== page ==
Another line of research has clearly demonstrated an association between the numbers of family and community-based developmental assets and reductions in various risk behaviors, including risky sexual behavior (Vesely et al., 2004), participation in violence (Aspy et al., 2004), and drug and alcohol use (Oman et al., 2004). Given these relationships—and because of the linkages between decision making, risky behaviors, and the overall trajectory of psychosocial, occupational, and educational outcomes (Steinberg, 2010)— it is important to examine how affective and deliberative decision-making processes are related to resilience variables and how these relationships may be modified or supported by intervention efforts. To our knowledge, no studies have examined the relationship between resilience and higher-order executive skills, such as decision making among adolescents. Major predictors of positive outcomes for children are positive psychosocial and community environments. Pernicious environmental influences constitute a major challenge for underprivileged youth. The families of underprivileged youth are often unstable, have few financial resources, experience a lack of educational opportunities, reside in high-crime areas with a large concentration of gang-involved peers, and struggle with communication barriers (Overstreet & Mathews, 2011; Stanton-Salazar & Spina, 2003). The situation deteriorates further when youth become involved in the criminal justice system.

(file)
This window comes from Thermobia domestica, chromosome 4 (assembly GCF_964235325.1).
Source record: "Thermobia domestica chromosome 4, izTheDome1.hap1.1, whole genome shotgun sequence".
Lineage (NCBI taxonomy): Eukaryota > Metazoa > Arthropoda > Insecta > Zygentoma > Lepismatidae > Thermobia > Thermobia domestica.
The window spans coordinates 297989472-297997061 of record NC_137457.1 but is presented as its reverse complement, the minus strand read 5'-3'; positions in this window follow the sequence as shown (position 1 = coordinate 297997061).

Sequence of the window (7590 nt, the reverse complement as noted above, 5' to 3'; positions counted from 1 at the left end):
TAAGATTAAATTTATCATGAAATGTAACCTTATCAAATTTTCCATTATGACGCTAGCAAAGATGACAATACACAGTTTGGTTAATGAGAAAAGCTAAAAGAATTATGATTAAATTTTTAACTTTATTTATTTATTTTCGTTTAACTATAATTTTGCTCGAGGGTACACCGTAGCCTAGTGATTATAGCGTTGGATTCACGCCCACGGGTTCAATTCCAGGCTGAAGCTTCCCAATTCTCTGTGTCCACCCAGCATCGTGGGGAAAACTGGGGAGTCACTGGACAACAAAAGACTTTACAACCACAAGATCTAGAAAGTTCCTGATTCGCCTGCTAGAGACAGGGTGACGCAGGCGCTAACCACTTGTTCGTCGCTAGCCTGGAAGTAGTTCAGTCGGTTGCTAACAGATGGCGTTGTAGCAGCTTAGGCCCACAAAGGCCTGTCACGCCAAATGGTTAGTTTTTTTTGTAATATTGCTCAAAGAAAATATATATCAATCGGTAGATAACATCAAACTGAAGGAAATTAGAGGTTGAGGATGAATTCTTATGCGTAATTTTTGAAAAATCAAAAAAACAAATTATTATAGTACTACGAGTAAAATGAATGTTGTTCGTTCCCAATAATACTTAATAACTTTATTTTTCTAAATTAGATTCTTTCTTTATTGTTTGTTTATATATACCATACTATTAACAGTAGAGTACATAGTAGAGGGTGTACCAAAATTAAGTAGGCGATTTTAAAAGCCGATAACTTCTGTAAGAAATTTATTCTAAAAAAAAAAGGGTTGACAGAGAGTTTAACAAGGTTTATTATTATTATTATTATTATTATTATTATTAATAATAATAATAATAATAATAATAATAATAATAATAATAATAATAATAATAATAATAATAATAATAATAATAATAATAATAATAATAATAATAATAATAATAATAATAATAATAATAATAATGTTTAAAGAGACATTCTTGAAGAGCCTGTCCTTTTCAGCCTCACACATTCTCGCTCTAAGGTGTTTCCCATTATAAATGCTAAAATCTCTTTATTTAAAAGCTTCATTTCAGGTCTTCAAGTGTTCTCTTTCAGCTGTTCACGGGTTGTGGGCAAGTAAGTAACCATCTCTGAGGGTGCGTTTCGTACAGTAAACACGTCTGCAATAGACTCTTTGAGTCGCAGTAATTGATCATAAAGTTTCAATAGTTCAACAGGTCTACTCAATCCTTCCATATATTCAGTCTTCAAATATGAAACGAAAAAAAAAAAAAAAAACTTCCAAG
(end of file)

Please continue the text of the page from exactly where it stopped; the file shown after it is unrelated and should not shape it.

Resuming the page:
The high rate of juvenile re-offending underscores the importance of developing new models of rehabilitation (DuBois, Portillo, Rhodes, Silverthorn, & Valentine, 2011). Interest in one such rehabilitative approach, peer-based youth mentoring, has grown steadily over the past few decades (Schwartz, Rhodes, Chan, & Herrera, 2011; Smith, 2011). Although research tying peerbased mentoring to decreases in risky behaviors and better outcomes for underprivileged youth is lacking in rigor and has resulted in inconsistent findings, this strategy appears to hold promise for improving outcomes for these vulnerable youth (DuBois, et al., 2011).